Chen J, Luo C, Li HL, Chen HS: Primary hyperalgesia to mechanical and heat stimuli following subcutaneous bee venom injection into the plantar surface of hindpaw in the conscious rat: A comparative study with the formalin test. Pain. 1999, 83: 67-76. 10.1016/S0304-3959(99)00075-5.
Chen YN, Li KC, Li Z, Shang GW, Liu DN, Lu ZM, Zhang JW, Ji YH, Gao GD, Chen J: Effects of bee venom peptidergic components on rat pain-related behaviors and inflammation. Neuroscience. 2006, 138: 631-640. 10.1016/j.neuroscience.2005.11.022.
Chen HS, Chen J: Secondary heat, but not mechanical, hyperalgesia induced by subcutaneous injection of bee venom in the conscious rat: effect of systemic MK-801, a non-competitive NMDA receptor antagonist. Eur J Pain. 2000, 4: 389-401. 10.1053/eujp.2000.0197.
Chen J, Luo C, Li HL: The contribution of spinal neuronal changes to development of prolonged, tonic nociceptive responses of the cat induced by subcutaneous bee venom injection. Eur J Pain. 1998, 2: 359-376. 10.1016/S1090-3801(98)90034-9.
Chen J, Li HL, Luo C, Li Z, Zheng JH: Involvement of peripheral NMDA and non-NMDA receptors in development of persistent firing of spinal wide-dynamic-range neurons induced by subcutaneous bee venom injection in the cat. Brain Res. 1999, 844: 98-105. 10.1016/S0006-8993(99)01841-7.
You HJ, Chen J: Differential effects of subcutaneous injection of formalin and bee venom on responses of wide-dynamic range neurons in spinal dorsal horn of the rat. Eur J Pain. 1999, 3: 177-180. 10.1053/eujp.1999.0119.
Boulton TG, Cobb MH: Identification of multiple extracellular signal-regulated kinases (ERKs) with antipeptide antibodies. Cell Regul. 1991, 2: 357-371.
Boulton TG, Nye SH, Robbins DJ, Ip NY, Radziejewska E, Morgenbesser SD, DePinho RA, Panayotatos N, Cobb MH, Yancopoulos GD: ERK: A family of protein-serine/threonine kinases that are activated and tyrosine-phosphorylated in response to insulin and NGF. Cell. 1991, 65: 663-675. 10.1016/0092-8674(91)90098-J.
Hyman BT, Reiter J, Moss M, Rosene D, Pandya D: Extracellular signal-regulated kinase (MAP kinase) immunoreactivity in the rhesus monkey brain. Neurosci Lett. 1994, 166: 113-116. 10.1016/0304-3940(94)90853-2.
Oritiz J, Harris HW, Guitart X, Terwilliger RZ, Haycock JW, Nestler EJ: Extracellular signal-regulated protein kinases (ERKs) and ERK kinase (MEK) in brain: regional distribution and regulation by chronic morphine. J Neurosci. 1995, 15: 1285-1297.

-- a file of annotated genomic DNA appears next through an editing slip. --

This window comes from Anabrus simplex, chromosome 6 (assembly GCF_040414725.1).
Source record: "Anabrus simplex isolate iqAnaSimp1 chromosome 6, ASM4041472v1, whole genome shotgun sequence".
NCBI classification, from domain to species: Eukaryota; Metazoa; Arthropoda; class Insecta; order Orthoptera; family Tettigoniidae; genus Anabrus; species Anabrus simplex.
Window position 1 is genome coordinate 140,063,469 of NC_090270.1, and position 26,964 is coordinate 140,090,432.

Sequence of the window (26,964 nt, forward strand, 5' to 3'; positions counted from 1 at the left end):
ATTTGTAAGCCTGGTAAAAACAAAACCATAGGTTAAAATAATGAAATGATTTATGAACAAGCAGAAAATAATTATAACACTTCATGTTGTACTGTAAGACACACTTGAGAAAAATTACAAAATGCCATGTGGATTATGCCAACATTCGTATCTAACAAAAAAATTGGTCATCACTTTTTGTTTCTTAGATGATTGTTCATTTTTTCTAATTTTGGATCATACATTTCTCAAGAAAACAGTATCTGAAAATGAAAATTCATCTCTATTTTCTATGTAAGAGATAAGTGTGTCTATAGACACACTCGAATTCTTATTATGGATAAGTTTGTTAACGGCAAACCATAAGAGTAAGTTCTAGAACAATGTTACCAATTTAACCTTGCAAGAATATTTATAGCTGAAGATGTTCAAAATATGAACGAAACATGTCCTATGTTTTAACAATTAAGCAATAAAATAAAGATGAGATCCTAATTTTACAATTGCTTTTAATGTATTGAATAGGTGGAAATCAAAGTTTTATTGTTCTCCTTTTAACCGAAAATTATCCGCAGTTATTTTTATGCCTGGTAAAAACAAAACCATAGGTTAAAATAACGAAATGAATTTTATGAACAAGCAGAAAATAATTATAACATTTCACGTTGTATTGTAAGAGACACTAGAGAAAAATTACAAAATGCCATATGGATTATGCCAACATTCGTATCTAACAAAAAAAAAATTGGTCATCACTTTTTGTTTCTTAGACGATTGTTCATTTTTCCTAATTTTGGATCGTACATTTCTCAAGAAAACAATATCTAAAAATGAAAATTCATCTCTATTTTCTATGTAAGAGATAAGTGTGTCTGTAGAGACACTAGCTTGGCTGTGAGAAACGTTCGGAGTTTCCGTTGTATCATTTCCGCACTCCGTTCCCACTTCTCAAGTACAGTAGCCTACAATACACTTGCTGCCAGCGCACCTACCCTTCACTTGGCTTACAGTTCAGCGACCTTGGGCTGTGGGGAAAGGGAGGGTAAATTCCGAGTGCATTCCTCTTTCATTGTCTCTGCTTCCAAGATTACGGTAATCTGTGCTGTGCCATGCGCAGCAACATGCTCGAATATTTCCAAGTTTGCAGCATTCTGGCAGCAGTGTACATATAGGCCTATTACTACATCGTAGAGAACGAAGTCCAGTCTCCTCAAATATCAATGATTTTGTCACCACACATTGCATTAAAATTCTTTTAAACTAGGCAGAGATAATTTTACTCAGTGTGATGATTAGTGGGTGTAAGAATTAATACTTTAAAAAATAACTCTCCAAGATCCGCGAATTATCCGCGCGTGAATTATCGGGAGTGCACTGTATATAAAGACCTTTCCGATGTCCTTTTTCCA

Crews CM, Alessandrini A, Erikson RL: The primary structure of MEK, a protein kinase that phosphorylates the ERK gene product. Science. 1992, 258: 478-480. 10.1126/science.1411546.
Crews CM, Erikson RL: Purification of a murine protein-tyrosine/threonine kinase that phosphorylates and activates the Erk-1 gene product: relationship to the fission yeast byr1 gene product. Proc Natl Acad Sci USA. 1992, 89: 8205-8209. 10.1073/pnas.89.17.8205.
Rossomando A, Wu J, Weber MJ, Sturgill TW: The phorbol ester-dependent activator of the mitogen-activated protein kinase p42mapk is a kinase with specificity for the threonine and tyrosine regulatory sites. Proc Natl Acad Sci USA. 1992, 89: 5221-5225. 10.1073/pnas.89.12.5221.
Karim F, Wang CC, Gereau RW: Metabotropic glutamate receptor subtypes 1 and 5 are activators of extracellular signal-regulated kinase signaling required for inflammatory pain in mice. J Neurosci. 2001, 21: 3771-3779.
Choi SS, Seo YJ, Shim EJ, Kwon MS, Lee JY, Ham Yo, Suh HW: Involvement of phosphorylated Ca2+/calmodulin-dependent protein kinase II and phosphorylated extracellular signal-regulated protein in the mouse formalin pain model. Brain Res. 2006, 1108: 28-38. 10.1016/j.brainres.2006.06.048.
Bading H, Greenberg ME: Stimulation of protein tyrosine phosphorylation by NMDA receptor activation. Science. 1991, 253: 912-914. 10.1126/science.1715095.
Perkinton MS, Sihra TS, Williams RJ: Ca(2+)- permeable AMPA receptors induce phosphorylation of cAMP response element-binding protein through a phosphatidylinositol 3-kinase-dependent stimulation of the mitogen-activated protein kinase signaling cascade in neurons. J Neurosci. 1999, 19: 5861-5874.